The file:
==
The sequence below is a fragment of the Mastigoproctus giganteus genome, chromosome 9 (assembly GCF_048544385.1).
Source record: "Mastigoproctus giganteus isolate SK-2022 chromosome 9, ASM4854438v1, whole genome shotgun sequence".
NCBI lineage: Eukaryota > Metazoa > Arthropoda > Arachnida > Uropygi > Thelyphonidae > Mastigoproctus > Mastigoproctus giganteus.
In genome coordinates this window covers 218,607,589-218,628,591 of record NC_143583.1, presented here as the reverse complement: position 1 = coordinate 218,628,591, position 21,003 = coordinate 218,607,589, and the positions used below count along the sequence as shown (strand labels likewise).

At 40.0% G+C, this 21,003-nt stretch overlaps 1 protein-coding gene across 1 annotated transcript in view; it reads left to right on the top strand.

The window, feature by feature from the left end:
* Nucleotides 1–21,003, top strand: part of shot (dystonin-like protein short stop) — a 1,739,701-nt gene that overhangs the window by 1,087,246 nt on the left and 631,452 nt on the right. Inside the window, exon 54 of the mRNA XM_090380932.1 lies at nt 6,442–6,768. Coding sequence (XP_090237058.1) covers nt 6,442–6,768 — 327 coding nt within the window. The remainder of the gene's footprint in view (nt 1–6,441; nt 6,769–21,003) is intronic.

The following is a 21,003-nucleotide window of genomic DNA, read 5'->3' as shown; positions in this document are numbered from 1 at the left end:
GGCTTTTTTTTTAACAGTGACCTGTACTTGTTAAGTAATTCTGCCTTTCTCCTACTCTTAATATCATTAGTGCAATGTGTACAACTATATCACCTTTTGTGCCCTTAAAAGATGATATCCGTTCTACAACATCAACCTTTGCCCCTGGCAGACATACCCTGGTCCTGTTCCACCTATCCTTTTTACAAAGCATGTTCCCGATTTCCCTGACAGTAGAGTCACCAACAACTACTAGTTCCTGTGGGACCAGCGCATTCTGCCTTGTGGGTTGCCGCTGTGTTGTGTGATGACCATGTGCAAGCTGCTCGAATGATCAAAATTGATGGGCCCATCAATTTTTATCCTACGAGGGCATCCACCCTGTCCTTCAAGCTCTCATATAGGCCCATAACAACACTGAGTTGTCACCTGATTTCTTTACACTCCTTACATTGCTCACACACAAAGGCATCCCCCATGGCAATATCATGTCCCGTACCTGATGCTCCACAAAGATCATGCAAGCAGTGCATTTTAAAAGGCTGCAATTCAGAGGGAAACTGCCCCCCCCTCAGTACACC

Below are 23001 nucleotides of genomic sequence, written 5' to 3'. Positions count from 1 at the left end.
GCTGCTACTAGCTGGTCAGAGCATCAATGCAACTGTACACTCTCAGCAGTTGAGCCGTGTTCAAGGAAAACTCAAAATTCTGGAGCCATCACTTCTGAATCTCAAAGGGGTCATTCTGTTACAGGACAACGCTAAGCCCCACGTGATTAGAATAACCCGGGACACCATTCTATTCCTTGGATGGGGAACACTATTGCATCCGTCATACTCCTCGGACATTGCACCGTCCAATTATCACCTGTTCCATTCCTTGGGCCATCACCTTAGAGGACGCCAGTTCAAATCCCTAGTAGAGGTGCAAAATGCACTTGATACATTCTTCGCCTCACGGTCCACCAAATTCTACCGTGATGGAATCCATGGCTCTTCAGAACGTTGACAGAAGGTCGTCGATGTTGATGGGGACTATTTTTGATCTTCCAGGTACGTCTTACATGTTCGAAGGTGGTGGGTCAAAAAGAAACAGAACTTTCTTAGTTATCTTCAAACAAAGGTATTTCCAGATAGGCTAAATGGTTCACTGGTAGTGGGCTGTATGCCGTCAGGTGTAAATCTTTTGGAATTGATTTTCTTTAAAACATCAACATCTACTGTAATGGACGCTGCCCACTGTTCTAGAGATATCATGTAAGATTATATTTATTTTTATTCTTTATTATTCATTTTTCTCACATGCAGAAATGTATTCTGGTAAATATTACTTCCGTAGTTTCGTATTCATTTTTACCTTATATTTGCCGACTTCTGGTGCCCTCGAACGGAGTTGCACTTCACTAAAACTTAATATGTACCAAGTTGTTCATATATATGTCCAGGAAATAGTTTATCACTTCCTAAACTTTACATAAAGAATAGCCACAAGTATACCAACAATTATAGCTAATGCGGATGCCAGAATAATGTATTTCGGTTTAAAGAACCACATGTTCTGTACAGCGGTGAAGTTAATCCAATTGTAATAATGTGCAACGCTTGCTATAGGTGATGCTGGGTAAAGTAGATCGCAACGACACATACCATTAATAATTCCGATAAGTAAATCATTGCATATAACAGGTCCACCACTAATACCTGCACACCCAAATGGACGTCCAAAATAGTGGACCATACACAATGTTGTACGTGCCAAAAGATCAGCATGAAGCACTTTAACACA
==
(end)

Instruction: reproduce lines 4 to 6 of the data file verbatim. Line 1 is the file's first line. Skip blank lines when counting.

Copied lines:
In genome coordinates this window covers 218,607,589-218,628,591 of record NC_143583.1, presented here as the reverse complement: position 1 = coordinate 218,628,591, position 21,003 = coordinate 218,607,589, and the positions used below count along the sequence as shown (strand labels likewise).

At 40.0% G+C, this 21,003-nt stretch overlaps 1 protein-coding gene across 1 annotated transcript in view; it reads left to right on the top strand.

The window, feature by feature from the left end: